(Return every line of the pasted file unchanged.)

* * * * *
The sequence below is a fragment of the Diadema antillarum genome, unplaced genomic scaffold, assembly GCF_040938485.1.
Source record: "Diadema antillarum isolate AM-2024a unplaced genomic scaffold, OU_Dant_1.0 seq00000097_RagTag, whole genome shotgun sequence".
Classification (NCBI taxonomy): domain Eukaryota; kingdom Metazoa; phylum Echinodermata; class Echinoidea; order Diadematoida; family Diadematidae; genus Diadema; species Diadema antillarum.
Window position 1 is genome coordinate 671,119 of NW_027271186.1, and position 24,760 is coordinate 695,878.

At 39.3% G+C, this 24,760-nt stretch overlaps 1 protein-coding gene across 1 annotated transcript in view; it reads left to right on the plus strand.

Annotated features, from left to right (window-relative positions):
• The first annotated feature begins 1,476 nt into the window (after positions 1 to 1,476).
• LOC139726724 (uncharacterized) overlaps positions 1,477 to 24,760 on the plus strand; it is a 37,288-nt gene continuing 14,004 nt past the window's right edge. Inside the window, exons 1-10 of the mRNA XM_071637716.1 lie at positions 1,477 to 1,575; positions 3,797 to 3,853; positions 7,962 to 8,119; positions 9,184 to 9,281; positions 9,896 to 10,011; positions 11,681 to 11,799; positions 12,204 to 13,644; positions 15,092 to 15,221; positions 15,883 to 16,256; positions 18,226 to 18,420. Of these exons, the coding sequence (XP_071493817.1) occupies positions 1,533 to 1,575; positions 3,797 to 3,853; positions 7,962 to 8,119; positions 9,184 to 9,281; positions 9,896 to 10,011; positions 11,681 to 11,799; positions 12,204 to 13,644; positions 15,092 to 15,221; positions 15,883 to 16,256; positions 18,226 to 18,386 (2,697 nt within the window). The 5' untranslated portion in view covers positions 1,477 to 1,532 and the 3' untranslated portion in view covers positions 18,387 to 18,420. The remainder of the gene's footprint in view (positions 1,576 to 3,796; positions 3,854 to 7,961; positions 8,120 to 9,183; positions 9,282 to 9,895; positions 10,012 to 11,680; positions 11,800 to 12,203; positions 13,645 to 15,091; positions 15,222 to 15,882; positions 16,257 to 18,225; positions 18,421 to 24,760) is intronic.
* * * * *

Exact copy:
The sequence below is a fragment of the Diadema antillarum genome, unplaced genomic scaffold, assembly GCF_040938485.1.
Source record: "Diadema antillarum isolate AM-2024a unplaced genomic scaffold, OU_Dant_1.0 seq00000097_RagTag, whole genome shotgun sequence".
Classification (NCBI taxonomy): domain Eukaryota; kingdom Metazoa; phylum Echinodermata; class Echinoidea; order Diadematoida; family Diadematidae; genus Diadema; species Diadema antillarum.
Window position 1 is genome coordinate 671,119 of NW_027271186.1, and position 24,760 is coordinate 695,878.

At 39.3% G+C, this 24,760-nt stretch overlaps 1 protein-coding gene across 1 annotated transcript in view; it reads left to right on the plus strand.

Annotated features, from left to right (window-relative positions):
• The first annotated feature begins 1,476 nt into the window (after positions 1 to 1,476).
• LOC139726724 (uncharacterized) overlaps positions 1,477 to 24,760 on the plus strand; it is a 37,288-nt gene continuing 14,004 nt past the window's right edge. Inside the window, exons 1-10 of the mRNA XM_071637716.1 lie at positions 1,477 to 1,575; positions 3,797 to 3,853; positions 7,962 to 8,119; positions 9,184 to 9,281; positions 9,896 to 10,011; positions 11,681 to 11,799; positions 12,204 to 13,644; positions 15,092 to 15,221; positions 15,883 to 16,256; positions 18,226 to 18,420. Of these exons, the coding sequence (XP_071493817.1) occupies positions 1,533 to 1,575; positions 3,797 to 3,853; positions 7,962 to 8,119; positions 9,184 to 9,281; positions 9,896 to 10,011; positions 11,681 to 11,799; positions 12,204 to 13,644; positions 15,092 to 15,221; positions 15,883 to 16,256; positions 18,226 to 18,386 (2,697 nt within the window). The 5' untranslated portion in view covers positions 1,477 to 1,532 and the 3' untranslated portion in view covers positions 18,387 to 18,420. The remainder of the gene's footprint in view (positions 1,576 to 3,796; positions 3,854 to 7,961; positions 8,120 to 9,183; positions 9,282 to 9,895; positions 10,012 to 11,680; positions 11,800 to 12,203; positions 13,645 to 15,091; positions 15,222 to 15,882; positions 16,257 to 18,225; positions 18,421 to 24,760) is intronic.